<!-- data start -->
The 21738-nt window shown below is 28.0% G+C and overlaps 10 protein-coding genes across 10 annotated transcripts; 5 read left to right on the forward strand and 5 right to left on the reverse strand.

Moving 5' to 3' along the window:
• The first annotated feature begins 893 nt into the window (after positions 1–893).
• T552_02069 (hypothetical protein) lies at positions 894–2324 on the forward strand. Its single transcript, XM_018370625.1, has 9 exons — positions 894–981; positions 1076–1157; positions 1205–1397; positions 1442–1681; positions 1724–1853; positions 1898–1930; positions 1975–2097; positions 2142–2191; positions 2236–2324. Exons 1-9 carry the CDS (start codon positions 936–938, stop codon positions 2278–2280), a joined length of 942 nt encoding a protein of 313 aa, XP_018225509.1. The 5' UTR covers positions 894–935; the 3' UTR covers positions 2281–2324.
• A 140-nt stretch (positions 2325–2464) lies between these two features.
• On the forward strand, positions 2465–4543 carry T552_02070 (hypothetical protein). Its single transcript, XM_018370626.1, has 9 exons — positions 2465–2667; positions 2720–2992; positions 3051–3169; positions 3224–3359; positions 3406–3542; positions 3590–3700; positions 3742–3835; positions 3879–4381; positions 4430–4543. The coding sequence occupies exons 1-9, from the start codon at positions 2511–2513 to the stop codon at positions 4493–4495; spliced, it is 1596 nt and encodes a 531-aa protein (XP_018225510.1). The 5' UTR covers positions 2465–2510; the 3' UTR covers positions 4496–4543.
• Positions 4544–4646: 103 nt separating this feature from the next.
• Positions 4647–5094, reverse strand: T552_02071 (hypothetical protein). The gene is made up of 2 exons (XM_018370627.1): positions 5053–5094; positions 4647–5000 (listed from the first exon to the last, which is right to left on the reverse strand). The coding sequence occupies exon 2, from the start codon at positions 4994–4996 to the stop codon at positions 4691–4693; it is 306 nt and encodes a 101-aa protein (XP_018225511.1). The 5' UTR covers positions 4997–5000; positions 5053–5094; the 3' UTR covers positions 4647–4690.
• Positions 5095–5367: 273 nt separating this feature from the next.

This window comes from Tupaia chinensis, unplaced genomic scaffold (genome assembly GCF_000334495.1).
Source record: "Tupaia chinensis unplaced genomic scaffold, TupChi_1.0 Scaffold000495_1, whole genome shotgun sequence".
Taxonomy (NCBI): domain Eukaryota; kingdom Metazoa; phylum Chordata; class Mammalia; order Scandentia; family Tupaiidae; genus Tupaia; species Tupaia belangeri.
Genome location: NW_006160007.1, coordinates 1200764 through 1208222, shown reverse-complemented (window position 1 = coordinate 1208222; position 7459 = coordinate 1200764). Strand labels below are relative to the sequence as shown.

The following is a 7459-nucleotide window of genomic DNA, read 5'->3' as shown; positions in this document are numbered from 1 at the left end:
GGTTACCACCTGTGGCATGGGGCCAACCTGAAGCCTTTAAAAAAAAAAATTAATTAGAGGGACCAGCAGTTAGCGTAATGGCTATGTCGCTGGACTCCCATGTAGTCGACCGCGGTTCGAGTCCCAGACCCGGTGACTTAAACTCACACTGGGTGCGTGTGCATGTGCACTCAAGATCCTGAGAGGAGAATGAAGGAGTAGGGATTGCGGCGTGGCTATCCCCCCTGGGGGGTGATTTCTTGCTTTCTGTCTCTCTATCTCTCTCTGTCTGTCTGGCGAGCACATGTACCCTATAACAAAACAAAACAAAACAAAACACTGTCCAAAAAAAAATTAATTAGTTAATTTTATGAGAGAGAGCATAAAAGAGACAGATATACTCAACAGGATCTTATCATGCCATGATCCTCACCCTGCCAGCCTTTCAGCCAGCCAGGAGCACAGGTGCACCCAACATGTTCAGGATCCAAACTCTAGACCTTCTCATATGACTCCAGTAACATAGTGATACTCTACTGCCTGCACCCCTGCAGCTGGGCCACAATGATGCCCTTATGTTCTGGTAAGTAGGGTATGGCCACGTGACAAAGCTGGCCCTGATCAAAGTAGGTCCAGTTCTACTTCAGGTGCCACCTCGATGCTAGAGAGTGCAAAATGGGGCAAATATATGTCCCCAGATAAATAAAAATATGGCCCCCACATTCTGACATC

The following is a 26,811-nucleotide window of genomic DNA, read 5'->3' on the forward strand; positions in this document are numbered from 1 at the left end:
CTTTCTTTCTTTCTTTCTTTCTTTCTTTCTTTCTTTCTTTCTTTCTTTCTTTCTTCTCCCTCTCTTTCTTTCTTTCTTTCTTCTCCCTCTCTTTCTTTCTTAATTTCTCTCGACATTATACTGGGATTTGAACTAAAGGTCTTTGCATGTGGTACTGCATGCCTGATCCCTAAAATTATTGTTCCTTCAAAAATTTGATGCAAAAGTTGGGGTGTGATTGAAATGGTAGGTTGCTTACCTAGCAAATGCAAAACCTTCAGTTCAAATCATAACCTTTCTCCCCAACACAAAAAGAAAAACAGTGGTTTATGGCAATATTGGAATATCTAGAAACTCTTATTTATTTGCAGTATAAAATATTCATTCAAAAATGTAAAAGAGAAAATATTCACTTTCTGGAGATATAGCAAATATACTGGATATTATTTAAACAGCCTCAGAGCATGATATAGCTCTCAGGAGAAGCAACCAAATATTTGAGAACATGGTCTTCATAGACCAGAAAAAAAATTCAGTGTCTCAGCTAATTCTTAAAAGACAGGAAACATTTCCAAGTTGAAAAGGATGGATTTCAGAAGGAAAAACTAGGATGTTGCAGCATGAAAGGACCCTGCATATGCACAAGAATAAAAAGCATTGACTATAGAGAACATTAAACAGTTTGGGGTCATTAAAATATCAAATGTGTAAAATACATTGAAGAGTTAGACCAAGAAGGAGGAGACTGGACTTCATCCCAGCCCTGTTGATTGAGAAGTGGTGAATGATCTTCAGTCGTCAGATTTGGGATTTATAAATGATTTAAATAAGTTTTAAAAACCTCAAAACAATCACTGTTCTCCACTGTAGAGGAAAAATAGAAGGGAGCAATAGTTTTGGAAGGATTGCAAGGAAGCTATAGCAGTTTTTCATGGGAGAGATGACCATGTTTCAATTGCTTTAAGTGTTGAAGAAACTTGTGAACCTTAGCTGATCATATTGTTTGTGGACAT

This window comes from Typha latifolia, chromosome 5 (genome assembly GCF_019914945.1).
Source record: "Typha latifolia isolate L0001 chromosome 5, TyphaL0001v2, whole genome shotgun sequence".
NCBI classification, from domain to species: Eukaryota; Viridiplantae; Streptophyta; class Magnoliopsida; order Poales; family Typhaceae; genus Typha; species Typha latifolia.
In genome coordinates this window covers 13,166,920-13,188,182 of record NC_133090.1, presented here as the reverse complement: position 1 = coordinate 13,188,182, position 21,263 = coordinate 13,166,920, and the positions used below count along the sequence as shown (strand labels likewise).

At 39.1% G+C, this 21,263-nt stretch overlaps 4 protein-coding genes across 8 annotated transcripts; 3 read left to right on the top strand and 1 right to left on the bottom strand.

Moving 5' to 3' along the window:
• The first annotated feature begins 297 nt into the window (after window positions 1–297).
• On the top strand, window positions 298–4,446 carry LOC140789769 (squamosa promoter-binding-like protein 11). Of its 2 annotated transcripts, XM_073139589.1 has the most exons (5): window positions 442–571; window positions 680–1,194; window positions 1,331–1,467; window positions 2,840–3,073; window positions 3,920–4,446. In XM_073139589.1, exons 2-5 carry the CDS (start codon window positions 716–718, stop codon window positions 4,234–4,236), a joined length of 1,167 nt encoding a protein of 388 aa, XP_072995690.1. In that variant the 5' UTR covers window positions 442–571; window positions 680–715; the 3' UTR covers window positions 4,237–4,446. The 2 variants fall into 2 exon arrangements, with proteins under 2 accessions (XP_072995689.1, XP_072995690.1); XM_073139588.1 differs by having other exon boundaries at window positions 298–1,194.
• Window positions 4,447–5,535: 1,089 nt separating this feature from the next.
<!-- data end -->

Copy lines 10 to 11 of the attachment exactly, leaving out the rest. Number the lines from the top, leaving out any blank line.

This window comes from Tupaia chinensis, unplaced genomic scaffold (genome assembly GCF_000334495.1).
Source record: "Tupaia chinensis unplaced genomic scaffold, TupChi_1.0 Scaffold000495_1, whole genome shotgun sequence".